Service-learning has numerous benefits for all constituencies involved: 

For Students
Promotes critical thinking skills and the ability of students to apply concepts and theories to the “real world ”

Develops a habit of critical reflection on their experiences, enabling them to learn more throughout life

Deepens understanding of course materials

Challenges stereotyped thinking and facilitates interracial understanding

Strengthens students’ sense of civic duty and social responsibility

Encourages commitment to addressing the underlying problems behind social issues

Encourages understanding of problems in more complex ways and supports imaginative alternative solutions

Allows students to explore possible career paths

Develops relevant career-related skills

Provides experience in group work and interpersonal communication

Instills a sense of empowerment that enhances self-esteem

Encourages curiosity and motivation to learn 
For Faculty
Articulates the relationship between academic material and its applications

Encourages the formation of close, interactive, mentoring relationships with students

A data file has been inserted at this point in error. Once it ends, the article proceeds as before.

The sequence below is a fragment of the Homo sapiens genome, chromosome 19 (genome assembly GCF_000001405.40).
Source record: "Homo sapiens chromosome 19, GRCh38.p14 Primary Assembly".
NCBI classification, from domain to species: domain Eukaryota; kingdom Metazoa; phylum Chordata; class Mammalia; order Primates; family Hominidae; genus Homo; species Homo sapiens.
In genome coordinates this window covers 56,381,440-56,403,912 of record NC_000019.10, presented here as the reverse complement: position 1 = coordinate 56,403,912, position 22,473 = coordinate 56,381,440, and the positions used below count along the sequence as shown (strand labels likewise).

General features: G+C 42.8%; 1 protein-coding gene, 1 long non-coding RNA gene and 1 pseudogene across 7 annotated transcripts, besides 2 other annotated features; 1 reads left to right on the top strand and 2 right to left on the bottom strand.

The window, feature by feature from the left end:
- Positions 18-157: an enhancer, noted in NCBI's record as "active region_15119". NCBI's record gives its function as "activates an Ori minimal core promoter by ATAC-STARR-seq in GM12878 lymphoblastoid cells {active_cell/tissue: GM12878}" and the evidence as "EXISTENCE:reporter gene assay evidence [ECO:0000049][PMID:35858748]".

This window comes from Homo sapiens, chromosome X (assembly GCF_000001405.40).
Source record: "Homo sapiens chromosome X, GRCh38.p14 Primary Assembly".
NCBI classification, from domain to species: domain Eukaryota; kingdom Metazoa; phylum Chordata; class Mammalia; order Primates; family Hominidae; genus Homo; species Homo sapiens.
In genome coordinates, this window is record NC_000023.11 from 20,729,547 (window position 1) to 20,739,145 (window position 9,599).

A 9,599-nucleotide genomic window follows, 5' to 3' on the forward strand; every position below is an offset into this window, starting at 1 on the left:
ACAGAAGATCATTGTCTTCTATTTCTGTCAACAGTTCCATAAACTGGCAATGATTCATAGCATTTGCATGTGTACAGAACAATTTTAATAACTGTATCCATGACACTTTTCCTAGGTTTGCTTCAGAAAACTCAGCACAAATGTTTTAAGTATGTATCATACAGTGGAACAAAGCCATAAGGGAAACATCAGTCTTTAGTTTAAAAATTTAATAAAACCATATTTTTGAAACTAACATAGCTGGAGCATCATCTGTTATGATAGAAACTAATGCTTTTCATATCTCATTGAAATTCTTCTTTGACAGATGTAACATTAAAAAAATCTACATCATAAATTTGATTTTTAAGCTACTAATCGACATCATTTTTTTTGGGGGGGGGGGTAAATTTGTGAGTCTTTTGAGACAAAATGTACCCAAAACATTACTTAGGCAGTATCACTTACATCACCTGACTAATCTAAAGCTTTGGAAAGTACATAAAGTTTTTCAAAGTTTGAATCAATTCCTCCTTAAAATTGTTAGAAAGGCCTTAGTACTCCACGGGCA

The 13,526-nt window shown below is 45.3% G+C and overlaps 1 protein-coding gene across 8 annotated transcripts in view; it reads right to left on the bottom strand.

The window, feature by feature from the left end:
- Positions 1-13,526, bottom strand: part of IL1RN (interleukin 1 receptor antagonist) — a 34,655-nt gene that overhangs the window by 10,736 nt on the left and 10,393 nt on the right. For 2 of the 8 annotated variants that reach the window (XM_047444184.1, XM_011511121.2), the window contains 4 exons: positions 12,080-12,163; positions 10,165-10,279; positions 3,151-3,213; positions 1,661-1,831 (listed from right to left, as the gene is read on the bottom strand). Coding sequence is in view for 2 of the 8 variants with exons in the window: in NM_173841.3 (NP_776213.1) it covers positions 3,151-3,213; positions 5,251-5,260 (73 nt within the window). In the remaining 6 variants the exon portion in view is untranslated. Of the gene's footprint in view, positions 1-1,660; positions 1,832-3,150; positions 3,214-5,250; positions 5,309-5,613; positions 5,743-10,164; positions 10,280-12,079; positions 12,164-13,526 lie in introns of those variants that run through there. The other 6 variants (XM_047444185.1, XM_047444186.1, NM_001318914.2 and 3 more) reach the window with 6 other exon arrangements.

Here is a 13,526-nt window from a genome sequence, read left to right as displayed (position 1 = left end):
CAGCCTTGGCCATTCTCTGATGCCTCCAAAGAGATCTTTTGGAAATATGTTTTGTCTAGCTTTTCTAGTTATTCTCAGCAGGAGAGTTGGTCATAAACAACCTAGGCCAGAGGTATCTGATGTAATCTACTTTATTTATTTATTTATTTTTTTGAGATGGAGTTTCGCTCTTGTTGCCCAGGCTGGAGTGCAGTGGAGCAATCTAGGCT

Provides an opportunity to be actively engaged and knowledgeable about community

Highlights the direct consequences of teaching and scholarship for society

Fosters the development of relationships between organizations and faculty

Provides campus, community, state, regional and/or national recognition

Enhances connections between research and teaching

Creates new avenues for scholarship and publication

Provides networking opportunities for colleagues across disciplines

Increases student recruitment and retention to departments due to increased enthusiasm and engagement with coursework

Fosters motivated teaching due to greater student interaction with subject matter

Enhances and enriches teaching-innovative pedagogy

Improves faculty/student interactions

Opens avenues to new funding sources
For Community Partners
Fosters the development of relationships between organizations and faculty

Provides additional human resources agencies need to achieve mission and goals

Creates a larger pool of experienced volunteers from which to recruit future participants and leaders 

Allows organizations to play a role in educating and challenging student perceptions about current community issues

Offers organizations the opportunity to identify and access university resources

Forms partnerships that foster positive campus-community interactions

Provides access to faculty experts and the next generation of experts

Solves local problems in effective, creative ways

Cultivates future generations of engaged citizens

Encourages multi-generational and cross-cultural interactions

Establishes cooperation and collaboration as values within the local culture

Provides meaningful services to our community

Creates opportunities for community agencies to participate in student learning

Builds community awareness of college programs and services